The major flaws of Classical Vaccines
While numerous vaccines have been developed using classical methods, this straight-forward approach hasn’t worked for all infections. A perfect example of this is the development of a vaccine for Meningococcus B (MenB). This bacterium notoriously caused the B-serotype meningitis outbreak in Princeton University back in 2013 and is responsible for 50% of the meningococcal meningitis worldwide. As previously mentioned, vaccines work because they prime the body to produce antibodies against the foreign threat before the threat is encountered in nature. In the case of Meningococcus B, the antigen presented on the bacterial surface is a self-antigen, a molecule that is identical to that of a sugar molecule present in humans (1, 2). Since developing a vaccine that will only inflict harm to the human body is never an option for any scientist or medical practitioner, an alternative solution had to be found. Vaccine developers had to dream big, think outside of the box and utilize different approaches if they wanted to develop a vaccine for MenB… and they did just that.
The birth of Reverse Vaccinology
By the late 80’s, the first conjugate vaccine against meningitis had been developed using new techniques to strengthen the antigenic responses in individuals (1). Additionally, a powerful tool came from the ability to access the genomes of microorganisms, which was made available in 1995 when Craig Venter published the first genome of a living organism (3). This technological revolution paved the way for scientists to move beyond the rules of Pasteur, which were challenging and time-consuming. The new technique was called ‘Reverse Vaccinology’ and was developed in 2000 by current Chief Scientist and Head of External R&D at GlaxoSmithKline Rino Rappuoli. Here, the process of vaccine discovery starts on the computer using the genetic information of a pathogen, rather than growing the pathogen itself (2). In the last decade, Rappuoli has shown that by sequencing the genome, we are not only able to learn about evolution and our ancestry, but we can also use this novel technique to find suitable targets for developing vaccines that will fight against a broad range of diseases like cancer, antibiotic resistance and AIDS (1, 4). With reverse vaccinology, scientists are now able to sequence the genome of a pathogen allowing the prediction of all antigens, independent of their abundance or their immunogenicity during infection. Moreover, this technique can also select for antigens that can mount immune responses in humans as well as in rodents, which can ensure the success of using animal models in the early stages of vaccine development. This not only saves money, but also time, which is of the essence when preventing an epidemic from emerging. What’s more, at least 15 suitable antigen candidates are often found to be unique to the pathogen, meaning they are not present in the human genome (2). Having so many suitable antigens has allowed us to exploit non-conventional parts of the immune system and increase the probability, rate and efficacy of obtaining a fully functioning vaccine (2). Impressively, thirteen years later through reverse vaccinology, a fully functioning MenB vaccine had been approved for use in individuals (6).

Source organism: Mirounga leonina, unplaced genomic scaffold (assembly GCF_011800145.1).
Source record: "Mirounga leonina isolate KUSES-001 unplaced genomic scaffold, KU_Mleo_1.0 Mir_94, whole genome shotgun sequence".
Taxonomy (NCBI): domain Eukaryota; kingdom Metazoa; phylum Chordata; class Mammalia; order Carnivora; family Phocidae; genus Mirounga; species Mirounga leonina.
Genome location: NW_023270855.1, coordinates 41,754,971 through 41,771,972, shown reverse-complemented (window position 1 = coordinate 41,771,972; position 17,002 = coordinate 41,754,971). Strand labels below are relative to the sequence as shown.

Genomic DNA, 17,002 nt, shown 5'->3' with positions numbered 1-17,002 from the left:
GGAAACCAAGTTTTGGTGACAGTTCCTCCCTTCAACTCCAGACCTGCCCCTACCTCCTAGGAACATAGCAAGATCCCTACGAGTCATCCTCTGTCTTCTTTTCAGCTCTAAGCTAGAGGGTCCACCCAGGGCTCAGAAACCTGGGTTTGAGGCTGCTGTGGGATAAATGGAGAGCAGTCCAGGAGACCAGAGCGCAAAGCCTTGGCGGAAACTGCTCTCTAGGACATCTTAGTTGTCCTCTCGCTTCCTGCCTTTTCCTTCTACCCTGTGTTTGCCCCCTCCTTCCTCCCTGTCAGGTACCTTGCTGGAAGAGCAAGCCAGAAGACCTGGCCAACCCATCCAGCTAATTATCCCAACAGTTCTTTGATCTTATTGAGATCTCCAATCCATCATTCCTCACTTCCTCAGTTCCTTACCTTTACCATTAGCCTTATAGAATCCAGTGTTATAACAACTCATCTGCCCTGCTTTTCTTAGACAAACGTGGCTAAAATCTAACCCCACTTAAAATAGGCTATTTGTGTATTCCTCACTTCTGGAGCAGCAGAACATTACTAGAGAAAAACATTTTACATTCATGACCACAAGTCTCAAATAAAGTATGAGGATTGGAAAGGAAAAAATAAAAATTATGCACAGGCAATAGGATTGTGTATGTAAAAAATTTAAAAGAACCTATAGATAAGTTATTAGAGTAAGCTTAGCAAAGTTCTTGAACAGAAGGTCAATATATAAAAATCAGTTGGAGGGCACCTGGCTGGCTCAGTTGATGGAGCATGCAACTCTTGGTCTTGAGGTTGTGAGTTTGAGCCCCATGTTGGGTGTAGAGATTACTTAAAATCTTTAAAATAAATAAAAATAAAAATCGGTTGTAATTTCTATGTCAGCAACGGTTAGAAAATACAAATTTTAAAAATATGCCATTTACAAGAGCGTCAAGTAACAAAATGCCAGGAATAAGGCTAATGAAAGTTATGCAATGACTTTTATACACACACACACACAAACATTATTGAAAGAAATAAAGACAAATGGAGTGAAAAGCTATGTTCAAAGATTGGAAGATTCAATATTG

Reverse Vaccinology as a promising approach to treat cancer
But it doesn’t end there. With reverse vaccinology, scientists are not only trying to find novel targets for infectious diseases, but are also using this efficient approach to treat non-communicable diseases such as certain forms of cancer. While the prevalence of infectious diseases, such as diphtheria and measles, have drastically declined across the globe, there has been an increase in heart-related diseases, cancer and autoimmune diseases such as type-1 diabetes. In fact, non-communicable diseases have risen at an alarming rate and have become an important factor in the number of lives lost as described in “Reshaping the gut is the secret to successful weight-loss”. With the fascinating approach of reverse vaccinology, scientists hope to sequence the genome of cells in healthy tissue and compare it to those found in tumors, in order to identify new mutations that could allow earlier detection and treatment of cancer. Moreover, reverse vaccinology is already being used to combat parasitic infections and find new targets to combat antibiotic resistance and HIV infection. Reverse vaccinology is a technique that continues to evolve, and researchers remain hopeful that by combining biological methods with computer-based modeling, a prosperous and healthier future lies ahead of us.
- Sette, A. and Rappuoli, R., “Reverse vaccinology: developing vaccines in the era of genomics”, Immunity, 2010
- Rappuoli, R., “Reverse Vaccinology”, Current Opinion in Microbiology, 2000
- Fleischmann, RD. et al. “Whole-genome random sequencing and assembly of Haemophilus influenzae Rd”, Science, 1995
- Rappuoli, R., “Reverse Vaccinology”, Current Opinion in Microbiology, 2000
- Rappuoli, R. and Aderem, A., “A 2020 Vision for vaccines against HIV, tuberculosis and malaria”, Nature, 2011
- Masignani, V. et al. “The development of a vaccine against Meningococcus B using Reverse Vaccinology”, Front. Immun., 2019